U.S. natural gas futures jumped about 10% to a two-week high on Monday on forecasts for more demand this week than previously expected with the return of Berkshire Hathaway Energy’s Cove Point liquefied natural gas (LNG) export plant in Maryland.
Traders said the market largely ignored record output and forecasts for milder weather and less demand next week than previously expected, which should allow utilities to keep injecting gas into storage longer than usual through at least mid-November.
The market was also still waiting for the return of Freeport LNG’s 2.1-billion-cubic-feet-per-day (bcfd) export plant in Texas. Freeport has said it expects the facility to return to at least partial service in early- to mid-November following an unexpected shutdown on June 8 due to a pipeline explosion.
At least four vessels were already lined up to pick up LNG at Freeport, according to Refinitiv data. Prism Brilliance and Prism Diversity were waiting off the coast from the plant, while Prism Courage was expected to arrive on Nov. 1 and Grace Freesia on Nov. 27.
Front-month gas futures were up 56.8 cents, or 10.0%, to $6.252 per million British thermal units (mmBtu) at 8:46 a.m. EDT (1246 GMT), putting the contract on track for its highest close since Oct. 14.
That also put the front-month on track for its biggest daily percentage increase since mid-July when it rose by 14%.
For the month, the contract was on track to decline about 7% after falling about 26% last month.
With gas prices down for nine of the past 10 weeks, speculators last week boosted their net short futures and options positions on the New York Mercantile and Intercontinental Exchanges for a second week in a row to their highest since March 2020, according to the U.S. Commodity Futures Trading Commission’s Commitments of Traders report.
Despite recent weeks of declines, U.S. gas futures are still up about 68% so far this year as soaring global gas prices feed demand for U.S. exports due to supply disruptions and sanctions linked to Russia’s Feb. 24 invasion of Ukraine.
Gas was trading at $27 per mmBtu at the Dutch Title Transfer Facility (TTF) in Europe and $30 at the Japan Korea Marker (JKM) in Asia. That put TTF on track for its lowest close since mid-June. TTF closed at a record high of $90.91 on Aug. 25.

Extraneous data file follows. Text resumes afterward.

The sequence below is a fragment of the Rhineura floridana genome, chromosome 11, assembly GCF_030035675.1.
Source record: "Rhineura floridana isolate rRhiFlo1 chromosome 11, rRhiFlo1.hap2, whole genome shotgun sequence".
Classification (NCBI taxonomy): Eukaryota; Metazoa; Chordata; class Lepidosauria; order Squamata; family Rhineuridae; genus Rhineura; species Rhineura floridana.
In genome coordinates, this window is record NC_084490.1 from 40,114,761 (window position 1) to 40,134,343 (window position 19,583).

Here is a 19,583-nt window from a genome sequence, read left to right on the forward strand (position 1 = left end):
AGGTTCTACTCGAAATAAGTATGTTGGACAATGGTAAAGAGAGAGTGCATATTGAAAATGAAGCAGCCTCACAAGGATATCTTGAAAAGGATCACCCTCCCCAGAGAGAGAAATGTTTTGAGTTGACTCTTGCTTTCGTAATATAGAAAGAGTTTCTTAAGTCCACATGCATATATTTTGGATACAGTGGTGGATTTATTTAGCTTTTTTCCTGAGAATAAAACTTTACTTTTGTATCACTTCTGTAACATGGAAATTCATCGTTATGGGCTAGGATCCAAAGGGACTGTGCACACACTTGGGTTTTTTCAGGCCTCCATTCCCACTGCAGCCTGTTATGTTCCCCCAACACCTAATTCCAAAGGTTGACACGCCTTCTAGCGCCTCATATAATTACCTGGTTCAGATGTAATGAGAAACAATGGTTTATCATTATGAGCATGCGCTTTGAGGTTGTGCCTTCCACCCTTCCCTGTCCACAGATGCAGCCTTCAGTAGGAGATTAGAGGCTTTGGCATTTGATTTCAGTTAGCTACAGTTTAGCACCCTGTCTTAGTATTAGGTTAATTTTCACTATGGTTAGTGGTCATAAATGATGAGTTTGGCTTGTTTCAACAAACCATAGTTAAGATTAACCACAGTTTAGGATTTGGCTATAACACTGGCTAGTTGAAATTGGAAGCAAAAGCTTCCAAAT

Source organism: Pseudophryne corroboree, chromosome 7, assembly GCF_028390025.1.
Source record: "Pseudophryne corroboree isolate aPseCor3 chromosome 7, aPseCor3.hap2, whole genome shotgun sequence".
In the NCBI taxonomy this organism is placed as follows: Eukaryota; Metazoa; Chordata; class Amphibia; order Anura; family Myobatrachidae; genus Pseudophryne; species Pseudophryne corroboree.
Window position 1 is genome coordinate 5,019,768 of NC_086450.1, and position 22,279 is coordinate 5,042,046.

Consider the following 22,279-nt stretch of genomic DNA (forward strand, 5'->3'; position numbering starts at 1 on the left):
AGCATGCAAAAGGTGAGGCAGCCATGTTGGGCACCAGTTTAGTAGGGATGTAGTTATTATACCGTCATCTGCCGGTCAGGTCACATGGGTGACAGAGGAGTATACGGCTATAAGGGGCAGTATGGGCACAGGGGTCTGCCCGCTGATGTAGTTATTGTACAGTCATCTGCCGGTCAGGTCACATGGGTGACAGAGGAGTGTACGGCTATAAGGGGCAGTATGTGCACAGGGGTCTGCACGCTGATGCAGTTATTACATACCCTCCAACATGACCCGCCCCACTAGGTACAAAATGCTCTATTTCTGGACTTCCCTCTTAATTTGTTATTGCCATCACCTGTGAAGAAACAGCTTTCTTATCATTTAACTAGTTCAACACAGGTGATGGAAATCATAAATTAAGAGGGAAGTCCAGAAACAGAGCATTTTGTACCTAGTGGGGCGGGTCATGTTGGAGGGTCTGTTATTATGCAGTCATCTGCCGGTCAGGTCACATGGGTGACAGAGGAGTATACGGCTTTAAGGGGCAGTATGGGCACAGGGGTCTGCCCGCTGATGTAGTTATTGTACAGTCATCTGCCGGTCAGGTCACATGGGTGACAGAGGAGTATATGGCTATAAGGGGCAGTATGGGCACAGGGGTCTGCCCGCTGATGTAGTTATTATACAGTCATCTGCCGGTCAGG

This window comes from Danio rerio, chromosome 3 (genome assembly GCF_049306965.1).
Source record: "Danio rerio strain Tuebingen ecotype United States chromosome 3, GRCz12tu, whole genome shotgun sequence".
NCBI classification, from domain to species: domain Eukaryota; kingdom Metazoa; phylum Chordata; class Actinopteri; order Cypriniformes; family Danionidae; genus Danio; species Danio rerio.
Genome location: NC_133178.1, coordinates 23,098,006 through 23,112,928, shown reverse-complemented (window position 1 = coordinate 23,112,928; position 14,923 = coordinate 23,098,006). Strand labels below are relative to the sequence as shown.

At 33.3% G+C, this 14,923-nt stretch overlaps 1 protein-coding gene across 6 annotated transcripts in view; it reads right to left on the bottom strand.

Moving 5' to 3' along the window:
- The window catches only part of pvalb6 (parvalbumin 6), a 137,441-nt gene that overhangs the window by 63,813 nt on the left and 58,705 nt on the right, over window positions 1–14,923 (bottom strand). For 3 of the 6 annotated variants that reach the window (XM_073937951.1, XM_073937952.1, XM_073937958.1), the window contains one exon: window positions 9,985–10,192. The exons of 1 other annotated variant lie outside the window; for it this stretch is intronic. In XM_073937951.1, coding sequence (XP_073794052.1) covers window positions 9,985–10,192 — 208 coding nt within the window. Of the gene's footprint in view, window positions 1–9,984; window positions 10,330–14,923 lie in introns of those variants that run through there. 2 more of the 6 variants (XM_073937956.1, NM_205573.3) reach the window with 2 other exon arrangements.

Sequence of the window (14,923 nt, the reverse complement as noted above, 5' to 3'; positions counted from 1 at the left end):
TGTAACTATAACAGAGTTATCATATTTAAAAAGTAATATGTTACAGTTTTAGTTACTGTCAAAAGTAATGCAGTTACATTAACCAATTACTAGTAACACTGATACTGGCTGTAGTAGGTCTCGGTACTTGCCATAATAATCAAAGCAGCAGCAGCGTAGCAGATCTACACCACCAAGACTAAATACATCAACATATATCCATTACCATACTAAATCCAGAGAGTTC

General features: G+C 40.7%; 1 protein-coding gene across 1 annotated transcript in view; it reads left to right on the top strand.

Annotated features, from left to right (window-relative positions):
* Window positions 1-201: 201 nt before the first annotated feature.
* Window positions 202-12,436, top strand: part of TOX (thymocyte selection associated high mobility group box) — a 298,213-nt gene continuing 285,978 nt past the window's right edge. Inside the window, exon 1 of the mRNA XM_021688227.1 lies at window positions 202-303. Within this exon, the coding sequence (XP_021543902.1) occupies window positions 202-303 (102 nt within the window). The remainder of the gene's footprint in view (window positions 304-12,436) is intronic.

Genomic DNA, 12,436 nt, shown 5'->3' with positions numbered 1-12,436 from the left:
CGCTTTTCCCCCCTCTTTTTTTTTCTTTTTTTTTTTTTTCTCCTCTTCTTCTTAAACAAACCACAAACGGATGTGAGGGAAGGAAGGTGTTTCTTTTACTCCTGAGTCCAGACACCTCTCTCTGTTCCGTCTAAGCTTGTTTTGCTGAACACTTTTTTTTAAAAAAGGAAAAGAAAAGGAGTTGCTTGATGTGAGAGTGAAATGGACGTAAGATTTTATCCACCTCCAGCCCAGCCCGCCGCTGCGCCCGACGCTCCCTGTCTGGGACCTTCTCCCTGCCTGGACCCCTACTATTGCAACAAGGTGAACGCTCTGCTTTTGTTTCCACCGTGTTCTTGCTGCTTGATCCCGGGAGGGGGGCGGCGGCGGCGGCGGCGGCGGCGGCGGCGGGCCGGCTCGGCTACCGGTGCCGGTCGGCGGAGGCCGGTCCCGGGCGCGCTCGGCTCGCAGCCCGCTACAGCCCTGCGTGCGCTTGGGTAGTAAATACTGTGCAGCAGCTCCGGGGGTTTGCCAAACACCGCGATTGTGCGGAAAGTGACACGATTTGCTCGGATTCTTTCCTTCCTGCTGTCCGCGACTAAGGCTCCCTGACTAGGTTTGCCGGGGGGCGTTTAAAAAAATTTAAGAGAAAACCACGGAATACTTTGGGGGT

U.S. gas futures lag far behind global prices because the United States is the world’s top producer with all the fuel it needs for domestic use, while capacity constraints and the Freeport outage have prevented the country from exporting more LNG.
Data provider Refinitiv said average gas output in the U.S. Lower 48 states has risen to 99.5 bcfd so far in October, up from a monthly record of 99.4 in September.
With the coming of seasonally cooler weather, Refinitiv projected average U.S. gas demand, including exports, would rise from 98.3 bcfd this week to 101.2 bcfd next week. The forecast for this week was higher than Refinitiv’s outlook on Friday, while its forecast for next week was lower.
The average amount of gas flowing to U.S. LNG export plants has slid to 11.3 bcfd so far in October due to the Cove Point outage, down from 11.5 bcfd in September. That is well below the monthly record of 12.9 bcfd in March. The seven big U.S. export plants can turn about 13.8 bcfd of gas into LNG.
During the first nine months of 2022, roughly 60%, or 6.3 bcfd, of U.S. LNG exports went to Europe, as shippers diverted cargoes from Asia to fetch higher prices. Last year, just 29%, or about 2.8 bcfd, of U.S. LNG exports went to Europe.